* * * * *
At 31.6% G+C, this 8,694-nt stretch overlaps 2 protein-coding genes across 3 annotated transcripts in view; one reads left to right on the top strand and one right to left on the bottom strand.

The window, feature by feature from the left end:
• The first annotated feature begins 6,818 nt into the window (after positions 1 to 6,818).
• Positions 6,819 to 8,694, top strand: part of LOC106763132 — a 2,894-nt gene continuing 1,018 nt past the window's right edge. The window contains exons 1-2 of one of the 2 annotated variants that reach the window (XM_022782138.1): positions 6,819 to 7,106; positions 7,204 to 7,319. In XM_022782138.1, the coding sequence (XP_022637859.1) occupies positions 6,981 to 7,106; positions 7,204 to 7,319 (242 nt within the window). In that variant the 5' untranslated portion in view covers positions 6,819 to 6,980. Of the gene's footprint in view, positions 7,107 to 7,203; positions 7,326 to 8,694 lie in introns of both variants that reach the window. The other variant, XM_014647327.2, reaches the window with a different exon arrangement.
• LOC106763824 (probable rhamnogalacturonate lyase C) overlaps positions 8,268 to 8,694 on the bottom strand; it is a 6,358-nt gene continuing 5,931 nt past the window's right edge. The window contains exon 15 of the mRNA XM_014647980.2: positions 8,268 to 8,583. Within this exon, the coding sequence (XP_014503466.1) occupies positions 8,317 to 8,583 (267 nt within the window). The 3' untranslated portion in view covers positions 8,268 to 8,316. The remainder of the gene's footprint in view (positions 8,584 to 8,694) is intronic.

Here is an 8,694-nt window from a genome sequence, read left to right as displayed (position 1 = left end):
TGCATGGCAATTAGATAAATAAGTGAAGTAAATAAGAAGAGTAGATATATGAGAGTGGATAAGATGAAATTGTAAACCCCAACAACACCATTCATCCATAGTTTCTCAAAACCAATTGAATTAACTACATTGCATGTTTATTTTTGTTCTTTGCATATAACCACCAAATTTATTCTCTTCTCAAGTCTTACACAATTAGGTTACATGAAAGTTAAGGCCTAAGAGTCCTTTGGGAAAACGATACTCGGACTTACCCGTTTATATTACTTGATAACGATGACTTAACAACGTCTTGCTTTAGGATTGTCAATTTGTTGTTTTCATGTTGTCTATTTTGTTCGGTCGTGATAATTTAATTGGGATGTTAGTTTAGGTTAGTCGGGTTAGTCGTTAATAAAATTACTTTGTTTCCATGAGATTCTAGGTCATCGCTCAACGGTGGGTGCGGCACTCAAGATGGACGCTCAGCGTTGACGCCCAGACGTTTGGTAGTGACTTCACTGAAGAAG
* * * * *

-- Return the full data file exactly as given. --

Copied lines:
At 31.6% G+C, this 8,694-nt stretch overlaps 2 protein-coding genes across 3 annotated transcripts in view; one reads left to right on the top strand and one right to left on the bottom strand.

The window, feature by feature from the left end:
• The first annotated feature begins 6,818 nt into the window (after positions 1 to 6,818).
• Positions 6,819 to 8,694, top strand: part of LOC106763132 — a 2,894-nt gene continuing 1,018 nt past the window's right edge. The window contains exons 1-2 of one of the 2 annotated variants that reach the window (XM_022782138.1): positions 6,819 to 7,106; positions 7,204 to 7,319. In XM_022782138.1, the coding sequence (XP_022637859.1) occupies positions 6,981 to 7,106; positions 7,204 to 7,319 (242 nt within the window). In that variant the 5' untranslated portion in view covers positions 6,819 to 6,980. Of the gene's footprint in view, positions 7,107 to 7,203; positions 7,326 to 8,694 lie in introns of both variants that reach the window. The other variant, XM_014647327.2, reaches the window with a different exon arrangement.
• LOC106763824 (probable rhamnogalacturonate lyase C) overlaps positions 8,268 to 8,694 on the bottom strand; it is a 6,358-nt gene continuing 5,931 nt past the window's right edge. The window contains exon 15 of the mRNA XM_014647980.2: positions 8,268 to 8,583. Within this exon, the coding sequence (XP_014503466.1) occupies positions 8,317 to 8,583 (267 nt within the window). The 3' untranslated portion in view covers positions 8,268 to 8,316. The remainder of the gene's footprint in view (positions 8,584 to 8,694) is intronic.

Here is an 8,694-nt window from a genome sequence, read left to right as displayed (position 1 = left end):
TGCATGGCAATTAGATAAATAAGTGAAGTAAATAAGAAGAGTAGATATATGAGAGTGGATAAGATGAAATTGTAAACCCCAACAACACCATTCATCCATAGTTTCTCAAAACCAATTGAATTAACTACATTGCATGTTTATTTTTGTTCTTTGCATATAACCACCAAATTTATTCTCTTCTCAAGTCTTACACAATTAGGTTACATGAAAGTTAAGGCCTAAGAGTCCTTTGGGAAAACGATACTCGGACTTACCCGTTTATATTACTTGATAACGATGACTTAACAACGTCTTGCTTTAGGATTGTCAATTTGTTGTTTTCATGTTGTCTATTTTGTTCGGTCGTGATAATTTAATTGGGATGTTAGTTTAGGTTAGTCGGGTTAGTCGTTAATAAAATTACTTTGTTTCCATGAGATTCTAGGTCATCGCTCAACGGTGGGTGCGGCACTCAAGATGGACGCTCAGCGTTGACGCCCAGACGTTTGGTAGTGACTTCACTGAAGAAG